Skip to comments.Glucose-Sensing RFID Microchip Patent
Posted on 10/25/2006 6:13:34 AM PDT by zek157
The U.S. Patent and Trademark Office has granted Digital Angel Corporation a patent for its syringe-implantable glucose-sensing RFID microchip, Digital Angel announced today. The RFID microchip measures the glucose concentration levels of diabetic patients and will be marketed and distributed by Digital Angel's sister company, VeriChip, as an extension to the company's products benefiting people. "A glucose-sensing microchip could profoundly impact the 230 million people worldwide living with diabetes," said Digital Angel CEO and President, Kevin McGrath. "Patent approval for this RFID microchip is a major step in bringing this life-altering technology to market. It also underscores Digital Angel's commitment to innovation, product development and rapid growth." Checking blood glucose levels regularly is critical to properly managing diabetes. The conventional method - a finger prick - is invasive, painful and often inaccurate. The implantable bio-sensor chip has a passive transponder, glucose sensor and integrated circuitry that allow anyone implanted with the microchip to painlessly scan it to determine their level of glucose concentration. The RFID microchip quickly and accurately transmits the glucose data back to a wireless scanner that displays the glucose level. The RFID microchip is powered by the scanner signal, avoiding the need for a battery in the microchip. "This is a landmark development in the world of diabetes management," said Dr. Joseph Feldman, Chairman of the Emergency/Trauma Department of Hackensack University Medical Center. "The current process for monitoring blood sugar levels is painful, cumbersome and discouraging, and especially burdensome for the young and the elderly. By having this technology, the process becomes effortless. This glucose-sensing RFID microchip is the next great step in implantable microchip technology."
The patent, No. 7,125,382 was granted on October 24, 2006 and is titled "Embedded Bio-Sensor System."
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And live longer.....
This is wonderful news!
Gee only 4 posts in to bring out the conspiracy theorists.
this is great, as a Type 1 diabetic under tight blood sugar control, this would save me from sticking my fingers 6 to 8 times a day!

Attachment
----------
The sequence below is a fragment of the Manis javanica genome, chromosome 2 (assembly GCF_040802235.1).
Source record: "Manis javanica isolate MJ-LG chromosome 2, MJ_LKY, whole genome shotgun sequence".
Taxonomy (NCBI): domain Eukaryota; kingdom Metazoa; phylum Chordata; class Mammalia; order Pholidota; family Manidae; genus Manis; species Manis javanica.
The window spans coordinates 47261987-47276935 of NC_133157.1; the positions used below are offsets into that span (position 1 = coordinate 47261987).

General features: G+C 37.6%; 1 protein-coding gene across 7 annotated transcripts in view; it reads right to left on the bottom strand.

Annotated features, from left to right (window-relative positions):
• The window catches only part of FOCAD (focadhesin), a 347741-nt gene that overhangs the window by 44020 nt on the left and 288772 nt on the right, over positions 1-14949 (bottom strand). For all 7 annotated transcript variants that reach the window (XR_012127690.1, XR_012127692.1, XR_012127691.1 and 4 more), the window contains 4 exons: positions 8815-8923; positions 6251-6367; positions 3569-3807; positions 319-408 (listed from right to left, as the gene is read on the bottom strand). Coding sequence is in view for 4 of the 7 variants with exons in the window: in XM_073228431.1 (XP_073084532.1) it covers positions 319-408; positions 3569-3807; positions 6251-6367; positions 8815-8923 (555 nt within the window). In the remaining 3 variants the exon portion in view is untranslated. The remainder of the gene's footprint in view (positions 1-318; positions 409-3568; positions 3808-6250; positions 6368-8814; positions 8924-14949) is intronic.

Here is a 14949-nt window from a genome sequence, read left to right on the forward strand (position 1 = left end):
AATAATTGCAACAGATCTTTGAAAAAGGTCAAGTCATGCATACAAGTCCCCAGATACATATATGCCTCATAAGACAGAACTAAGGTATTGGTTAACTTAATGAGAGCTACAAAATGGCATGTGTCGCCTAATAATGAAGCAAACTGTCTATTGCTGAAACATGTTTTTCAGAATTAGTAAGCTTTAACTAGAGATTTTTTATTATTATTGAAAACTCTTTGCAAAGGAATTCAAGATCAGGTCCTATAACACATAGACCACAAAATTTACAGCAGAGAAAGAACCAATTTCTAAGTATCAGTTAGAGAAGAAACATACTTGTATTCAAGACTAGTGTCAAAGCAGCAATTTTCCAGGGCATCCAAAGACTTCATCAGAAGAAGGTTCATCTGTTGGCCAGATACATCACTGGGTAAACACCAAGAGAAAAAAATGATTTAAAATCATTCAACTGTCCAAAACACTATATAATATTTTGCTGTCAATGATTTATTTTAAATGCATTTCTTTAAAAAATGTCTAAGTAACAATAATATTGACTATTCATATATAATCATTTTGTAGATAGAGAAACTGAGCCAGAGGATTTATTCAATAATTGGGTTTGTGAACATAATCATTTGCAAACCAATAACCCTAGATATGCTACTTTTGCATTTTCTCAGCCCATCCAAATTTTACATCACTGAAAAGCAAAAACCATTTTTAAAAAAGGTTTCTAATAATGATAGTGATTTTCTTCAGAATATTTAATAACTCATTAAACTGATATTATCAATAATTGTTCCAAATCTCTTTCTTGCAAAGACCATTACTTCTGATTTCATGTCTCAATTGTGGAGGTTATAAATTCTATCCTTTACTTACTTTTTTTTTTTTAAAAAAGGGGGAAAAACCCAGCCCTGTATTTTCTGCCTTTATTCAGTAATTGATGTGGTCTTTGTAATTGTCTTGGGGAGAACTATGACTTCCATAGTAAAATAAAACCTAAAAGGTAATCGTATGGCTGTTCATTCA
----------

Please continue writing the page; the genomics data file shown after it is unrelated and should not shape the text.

Wow.... Prolly a ways from the market, and plenty of hurdles to go, but my diabetic son could use something like this.
Slave the output to an insulin pump and Voila! - an artificial pancreas.
The HUGE bug-bear for this approach is that there is, as yet, no known technology for glucose sensing with the necessary analytical reliability, ESPECIALLY in the relatively hostile environment of the human body (basically sea water).
My area of expertise is analytical chemistry, much of which has involved sensor design and development. A LOT of research has been done trying to come up with a really good, really reliable, accurate and precise sensor for glucose. AFAIK, no success yet.
Make one sensitive to ethanol, put a scanner in a car, and you'd reduce drunk driving incidents (the chip would be mandated by court order after judicial due process).
If it works or if it at the least leads to something that works, it is great news for me. Type 1 since Sept '81.
Thanks for the stock tip! Just bought 2000 shares.
Resistance is futile.
This will be highly significant if it works as advertised. Diabetes is a horrible disease to have and must be monitored very closely. And we should all watch this closely; even those who are in the range of "pre-diabetes" which suggests full blown diabetes is a high risk. That's something everyone should keep their eye on and not just diagnosed diabetes. The range now has been lowered to anything over 100 on the glucose levels. About 126 and you're a diabetic for life. Mine is at 103 and I watch that very carefully and am trying to get it below 100 with some weight loss.
I wish you the best. My Father got it late in life and I've seen the problems that can occur.
Be carefulll on that. They have a very troubled history with the parent company. Follow your gain with a stop.
Not what they need to do is install readers at donut shops and make the wearers insert a dollar bill each time they want to read the glucose level.
No reason why they couldn't just shift a molecule and have it read out blood alcohol level; then the state could require one for a driver's license - starting with convicted drunk drivers, of course with the incrementation to other drivers as the resistance decreases and the technology becomes humdrum.